The world, and Palestinians and Israelis in particular, are living today with the legacy of the past. Justice, the precondition for peace, can only emerge after all the facts — from both parties — are laid out for all to see. Hiding one side’s story under the rocks of the desert will never extinguish injustice and hatred. We have lauded Truth and Reconciliation Commissions and National Apologies in cases of other ethnic horror stories. They could never have happened unless both sides — especially that of the defeated — were fully aired.
The General Approach toward the Palestinians in the Mandatory Period
I had not realized until I read this section of Masalha’s account that the current practice of the Israeli government relying on third parties such as the US today (formerly Britain), and other Arab leaders, to facilitate discussions with (or without) Palestinian Arabs, originated in this period. Masalha’s explanation for this is:
At the root of this notion — that Palestinians did not have to be dealt with directly — was the denial of a distinct Palestinian identity or any semblance of Palestinian nationalism. This was unquestionably grounded in the dismissive attitude that had always attended anything relating to Palestinians or Palestinian culture. (p.17)
Population shifts and Arab protests
Jewish population in Palestine, 1917-1940:
1917 = 10% of population; own 2% of the land.
1931 = 17% of population
1940 = 33% of population
(1948 Jews owned only 6% of the land — via purchase)
Growing Arab awareness of Zionist aims in Palestine, reinforced by Zionist calls for unrestricted Jewish immigration and unhindered transfer of Arab lands to exclusive Jewish control, triggered escalating protests and resistance that were eventually to culminate in the peasant-based great Arab Rebellion of 1936-39.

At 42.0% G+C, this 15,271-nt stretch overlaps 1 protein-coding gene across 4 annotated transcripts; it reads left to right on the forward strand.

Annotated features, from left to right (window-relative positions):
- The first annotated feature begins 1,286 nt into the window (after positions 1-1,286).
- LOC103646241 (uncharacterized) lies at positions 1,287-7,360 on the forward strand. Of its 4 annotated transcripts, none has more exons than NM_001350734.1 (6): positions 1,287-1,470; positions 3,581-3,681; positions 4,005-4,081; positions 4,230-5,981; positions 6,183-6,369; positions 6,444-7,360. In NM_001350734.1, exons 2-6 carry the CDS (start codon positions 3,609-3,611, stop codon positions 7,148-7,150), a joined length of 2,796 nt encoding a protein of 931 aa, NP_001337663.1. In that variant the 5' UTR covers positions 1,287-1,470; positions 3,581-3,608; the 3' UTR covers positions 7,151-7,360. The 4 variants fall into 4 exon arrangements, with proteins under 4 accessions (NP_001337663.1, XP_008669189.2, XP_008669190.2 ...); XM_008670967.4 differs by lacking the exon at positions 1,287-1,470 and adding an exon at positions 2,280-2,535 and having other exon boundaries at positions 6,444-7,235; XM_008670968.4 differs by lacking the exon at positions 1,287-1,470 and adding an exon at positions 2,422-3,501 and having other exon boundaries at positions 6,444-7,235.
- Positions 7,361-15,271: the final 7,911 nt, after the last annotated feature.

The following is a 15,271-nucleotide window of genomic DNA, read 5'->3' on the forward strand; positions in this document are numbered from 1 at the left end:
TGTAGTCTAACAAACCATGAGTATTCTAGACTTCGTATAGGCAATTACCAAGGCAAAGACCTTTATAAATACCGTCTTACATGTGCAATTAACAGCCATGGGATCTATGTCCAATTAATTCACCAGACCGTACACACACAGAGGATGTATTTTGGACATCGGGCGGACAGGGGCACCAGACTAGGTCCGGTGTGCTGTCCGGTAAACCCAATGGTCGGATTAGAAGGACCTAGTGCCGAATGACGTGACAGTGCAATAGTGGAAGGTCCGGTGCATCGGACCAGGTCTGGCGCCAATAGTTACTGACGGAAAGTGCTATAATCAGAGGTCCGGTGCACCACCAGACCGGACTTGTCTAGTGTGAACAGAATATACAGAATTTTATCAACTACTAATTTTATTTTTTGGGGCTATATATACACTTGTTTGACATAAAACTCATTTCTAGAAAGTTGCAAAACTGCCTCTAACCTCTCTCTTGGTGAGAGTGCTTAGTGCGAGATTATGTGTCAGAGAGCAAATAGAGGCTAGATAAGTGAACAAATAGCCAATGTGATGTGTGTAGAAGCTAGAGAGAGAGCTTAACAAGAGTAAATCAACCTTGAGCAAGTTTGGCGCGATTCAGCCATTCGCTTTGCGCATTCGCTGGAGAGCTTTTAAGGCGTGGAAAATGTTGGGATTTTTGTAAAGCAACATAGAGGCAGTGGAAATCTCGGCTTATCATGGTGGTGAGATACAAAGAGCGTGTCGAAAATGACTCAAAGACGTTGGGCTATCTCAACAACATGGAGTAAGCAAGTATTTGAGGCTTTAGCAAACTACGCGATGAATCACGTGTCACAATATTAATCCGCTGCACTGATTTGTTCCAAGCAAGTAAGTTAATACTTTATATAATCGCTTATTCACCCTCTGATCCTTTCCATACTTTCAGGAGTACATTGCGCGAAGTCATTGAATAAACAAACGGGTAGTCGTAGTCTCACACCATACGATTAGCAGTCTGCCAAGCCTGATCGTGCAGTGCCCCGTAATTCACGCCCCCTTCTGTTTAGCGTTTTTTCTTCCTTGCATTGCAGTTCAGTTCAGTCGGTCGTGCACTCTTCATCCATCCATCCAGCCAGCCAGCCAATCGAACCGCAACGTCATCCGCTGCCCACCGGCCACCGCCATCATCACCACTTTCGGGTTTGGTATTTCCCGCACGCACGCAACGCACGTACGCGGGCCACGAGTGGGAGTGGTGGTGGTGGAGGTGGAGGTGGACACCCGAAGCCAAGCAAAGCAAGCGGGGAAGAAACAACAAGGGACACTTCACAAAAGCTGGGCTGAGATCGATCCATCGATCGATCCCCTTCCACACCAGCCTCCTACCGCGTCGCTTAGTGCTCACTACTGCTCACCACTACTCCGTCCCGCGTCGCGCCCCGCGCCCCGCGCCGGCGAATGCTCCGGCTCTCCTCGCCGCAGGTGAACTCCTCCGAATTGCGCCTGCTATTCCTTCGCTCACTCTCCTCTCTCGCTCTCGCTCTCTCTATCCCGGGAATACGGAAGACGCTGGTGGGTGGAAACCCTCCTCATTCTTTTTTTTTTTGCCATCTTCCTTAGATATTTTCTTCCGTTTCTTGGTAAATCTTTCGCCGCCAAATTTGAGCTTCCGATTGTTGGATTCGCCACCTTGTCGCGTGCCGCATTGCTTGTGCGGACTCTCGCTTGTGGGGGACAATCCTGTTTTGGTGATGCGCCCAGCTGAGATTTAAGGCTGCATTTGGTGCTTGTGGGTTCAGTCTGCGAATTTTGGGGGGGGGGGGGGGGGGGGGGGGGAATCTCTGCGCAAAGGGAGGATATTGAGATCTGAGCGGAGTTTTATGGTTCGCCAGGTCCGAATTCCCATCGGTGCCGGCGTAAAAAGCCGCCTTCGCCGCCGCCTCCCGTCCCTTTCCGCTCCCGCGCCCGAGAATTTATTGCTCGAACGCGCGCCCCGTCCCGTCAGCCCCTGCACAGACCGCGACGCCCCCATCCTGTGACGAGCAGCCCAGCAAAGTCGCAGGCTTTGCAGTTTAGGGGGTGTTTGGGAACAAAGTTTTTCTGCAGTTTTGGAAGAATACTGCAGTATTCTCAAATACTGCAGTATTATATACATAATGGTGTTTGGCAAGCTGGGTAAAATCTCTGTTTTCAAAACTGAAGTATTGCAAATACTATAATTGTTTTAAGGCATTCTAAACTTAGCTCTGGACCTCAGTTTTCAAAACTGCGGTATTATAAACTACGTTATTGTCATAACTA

So two forces were beginning to collide:
On the one hand it was increasingly clear that a Jewish state was an eventual likelihood (Balfour Declaration and the British Mandate offered real hope for this);
but on the other hand it was becoming increasingly clear that the Palestinian Arab population were intent on keeping their land.
Predictable result: early 1920s saw the first indigenous demonstrations against Jewish immigration.
When in the late nineteenth century Zionism arose as a political force calling for the colonization of Palestine and the “gathering of all Jews,” little attention was paid to the fact that Palestine was already populated. Indeed, the Basle Program adopted at the First Zionist Congress, which launched political Zionism in 1897, made no mention of a Palestinian population when it spelled out the movement’s objective: “the establishment of a publicly and legally secured home in Palestine for the Jewish people.” (p.5)
It was in order to secure support for their enterprise that “the Zionists propagated in the West the idea of ‘a land without a people for a people without a land,’ a slogan coined by Israel Zangwill” (who is quoted a number of times in this post).
Even as late as 1914 Chaim Weizmann (one of the founding fathers of political Zionism) stated:
In its initial stage, Zionism was conceived by its pioneers as a movement wholly depending on mechanical factors: there is a country which happens to be called Palestine, a country without a people, and, on the other hand, there exists the Jewish people, and it has no country. What else is necessary, then, than to fit the gem into the ring to unite this people with this country?
But “neither Zangwell nor Weizmann intended these demographic assessments in a literal fashion. They did not mean that there were no people in Palestine, but that there were no people worth considering within the framework of the notions of European supremacy that then held sway.” (p.6)